By Channing Ritter
The World Atlas of Class Connectivity charts a new social hierarchy—one in which levels of connectivity—determined by factors of both accessibility and lifestyle—become the new global identifier in place of nation, race, or blood.
In the same way that different cultures have different attitudes towards a desirable pace of living, each connectivity class has its own perceived notions of space and time.
For the most connected, geography is dead. Time becomes obsolete. Imagine a calendar day determined not by the sun, but by the market. If the market never sleeps, is it possible that we won’t either?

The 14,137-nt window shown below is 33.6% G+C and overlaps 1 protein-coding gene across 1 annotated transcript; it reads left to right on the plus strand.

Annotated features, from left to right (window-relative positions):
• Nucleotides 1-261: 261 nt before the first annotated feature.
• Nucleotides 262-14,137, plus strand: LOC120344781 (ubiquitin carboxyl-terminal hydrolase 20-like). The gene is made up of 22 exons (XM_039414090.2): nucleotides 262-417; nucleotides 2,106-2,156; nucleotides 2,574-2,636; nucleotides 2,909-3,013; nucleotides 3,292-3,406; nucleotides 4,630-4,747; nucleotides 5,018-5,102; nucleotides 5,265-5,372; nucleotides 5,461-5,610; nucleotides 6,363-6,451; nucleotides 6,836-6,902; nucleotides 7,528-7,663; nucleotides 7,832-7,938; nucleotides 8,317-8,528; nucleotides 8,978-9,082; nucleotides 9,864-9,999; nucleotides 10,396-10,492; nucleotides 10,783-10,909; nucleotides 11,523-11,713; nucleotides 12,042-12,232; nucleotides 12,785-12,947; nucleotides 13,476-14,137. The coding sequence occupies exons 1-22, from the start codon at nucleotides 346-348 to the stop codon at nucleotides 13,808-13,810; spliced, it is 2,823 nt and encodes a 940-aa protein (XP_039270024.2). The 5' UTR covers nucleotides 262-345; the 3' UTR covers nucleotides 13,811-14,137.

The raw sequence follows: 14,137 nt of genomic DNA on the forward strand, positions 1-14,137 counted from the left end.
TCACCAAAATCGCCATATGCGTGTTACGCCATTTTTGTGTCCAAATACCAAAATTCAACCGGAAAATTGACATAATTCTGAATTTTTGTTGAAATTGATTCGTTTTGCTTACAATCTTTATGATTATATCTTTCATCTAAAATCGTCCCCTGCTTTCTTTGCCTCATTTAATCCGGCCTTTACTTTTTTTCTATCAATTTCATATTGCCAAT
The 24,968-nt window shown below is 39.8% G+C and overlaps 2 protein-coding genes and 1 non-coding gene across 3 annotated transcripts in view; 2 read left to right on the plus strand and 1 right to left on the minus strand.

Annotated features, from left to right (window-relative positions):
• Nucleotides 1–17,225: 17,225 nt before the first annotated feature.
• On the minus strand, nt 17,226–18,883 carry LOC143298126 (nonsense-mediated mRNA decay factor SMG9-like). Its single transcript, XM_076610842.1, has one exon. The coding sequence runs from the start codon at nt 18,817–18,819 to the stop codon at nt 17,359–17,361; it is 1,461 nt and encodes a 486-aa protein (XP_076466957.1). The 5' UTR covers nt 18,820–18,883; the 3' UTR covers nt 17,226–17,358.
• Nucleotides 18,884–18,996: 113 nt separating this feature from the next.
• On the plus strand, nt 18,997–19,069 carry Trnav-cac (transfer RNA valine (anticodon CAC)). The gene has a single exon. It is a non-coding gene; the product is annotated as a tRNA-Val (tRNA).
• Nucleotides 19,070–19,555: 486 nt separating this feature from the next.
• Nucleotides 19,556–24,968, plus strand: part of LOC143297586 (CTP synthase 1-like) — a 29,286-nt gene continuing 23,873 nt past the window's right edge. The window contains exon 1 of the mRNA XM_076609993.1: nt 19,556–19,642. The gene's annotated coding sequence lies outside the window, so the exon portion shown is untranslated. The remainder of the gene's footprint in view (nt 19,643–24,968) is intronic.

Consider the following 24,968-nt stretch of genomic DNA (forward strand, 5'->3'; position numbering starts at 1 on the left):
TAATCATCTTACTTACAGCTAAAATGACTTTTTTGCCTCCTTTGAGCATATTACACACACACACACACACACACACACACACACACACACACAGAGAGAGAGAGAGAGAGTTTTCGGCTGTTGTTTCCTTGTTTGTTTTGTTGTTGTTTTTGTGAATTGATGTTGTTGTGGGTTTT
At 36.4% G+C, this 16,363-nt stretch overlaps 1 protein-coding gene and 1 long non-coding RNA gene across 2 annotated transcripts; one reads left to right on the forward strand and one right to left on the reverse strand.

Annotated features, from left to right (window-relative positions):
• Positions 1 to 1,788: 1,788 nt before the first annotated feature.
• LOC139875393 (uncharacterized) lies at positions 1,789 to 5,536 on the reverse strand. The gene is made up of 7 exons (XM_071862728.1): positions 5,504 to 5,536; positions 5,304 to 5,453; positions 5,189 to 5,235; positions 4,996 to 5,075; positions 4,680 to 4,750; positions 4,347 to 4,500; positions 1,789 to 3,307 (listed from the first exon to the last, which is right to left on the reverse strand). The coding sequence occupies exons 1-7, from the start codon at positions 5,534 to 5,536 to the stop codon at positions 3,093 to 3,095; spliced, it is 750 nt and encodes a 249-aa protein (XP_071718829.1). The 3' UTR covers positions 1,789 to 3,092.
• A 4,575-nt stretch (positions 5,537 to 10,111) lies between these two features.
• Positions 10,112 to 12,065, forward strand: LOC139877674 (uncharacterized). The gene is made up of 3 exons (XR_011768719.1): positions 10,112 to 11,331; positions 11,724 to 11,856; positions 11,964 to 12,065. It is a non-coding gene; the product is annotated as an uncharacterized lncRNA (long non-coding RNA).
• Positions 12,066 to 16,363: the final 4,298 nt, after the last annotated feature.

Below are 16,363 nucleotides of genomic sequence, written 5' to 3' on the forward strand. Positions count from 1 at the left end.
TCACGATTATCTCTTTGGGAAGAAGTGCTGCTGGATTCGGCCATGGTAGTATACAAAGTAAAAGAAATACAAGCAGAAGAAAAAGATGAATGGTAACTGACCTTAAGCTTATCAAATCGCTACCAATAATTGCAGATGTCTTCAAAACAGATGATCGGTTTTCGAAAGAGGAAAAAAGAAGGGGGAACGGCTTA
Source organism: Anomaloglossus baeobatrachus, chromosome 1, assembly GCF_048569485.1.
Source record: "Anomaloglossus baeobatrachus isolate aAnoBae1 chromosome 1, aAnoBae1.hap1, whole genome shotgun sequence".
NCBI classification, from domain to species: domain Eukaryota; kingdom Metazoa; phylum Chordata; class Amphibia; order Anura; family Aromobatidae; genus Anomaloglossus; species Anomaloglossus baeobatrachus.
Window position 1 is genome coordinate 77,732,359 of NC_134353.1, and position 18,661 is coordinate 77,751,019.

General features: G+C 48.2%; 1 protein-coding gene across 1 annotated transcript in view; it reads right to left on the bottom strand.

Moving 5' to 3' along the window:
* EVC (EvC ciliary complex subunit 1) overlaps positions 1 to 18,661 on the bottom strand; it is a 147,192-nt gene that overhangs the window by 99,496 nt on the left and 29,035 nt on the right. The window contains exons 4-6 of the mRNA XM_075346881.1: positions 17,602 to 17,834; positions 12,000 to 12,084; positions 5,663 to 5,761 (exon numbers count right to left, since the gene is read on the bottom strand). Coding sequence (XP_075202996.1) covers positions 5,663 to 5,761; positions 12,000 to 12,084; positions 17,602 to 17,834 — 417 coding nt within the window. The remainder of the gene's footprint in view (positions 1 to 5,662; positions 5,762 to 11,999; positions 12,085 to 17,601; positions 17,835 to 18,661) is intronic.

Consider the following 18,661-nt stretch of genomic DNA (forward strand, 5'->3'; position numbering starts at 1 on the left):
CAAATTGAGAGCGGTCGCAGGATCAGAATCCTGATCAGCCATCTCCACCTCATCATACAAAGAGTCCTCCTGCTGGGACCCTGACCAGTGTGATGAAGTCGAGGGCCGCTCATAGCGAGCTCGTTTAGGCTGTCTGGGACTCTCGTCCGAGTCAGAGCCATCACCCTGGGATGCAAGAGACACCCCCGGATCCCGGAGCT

A calendar day is determined by the number of people online at any particular time. If enough users are online, it is considered “day,” if not, “night.” This system of time keeping allows for a variable length of day—some days begin and end while the sun is high in the sky, others persist through many cycles of light and dark.
The World Atlas of Class Connectivity examines a new set of tools—the clocks, calendars, and maps—that we can use to orient ourselves in the Networked world.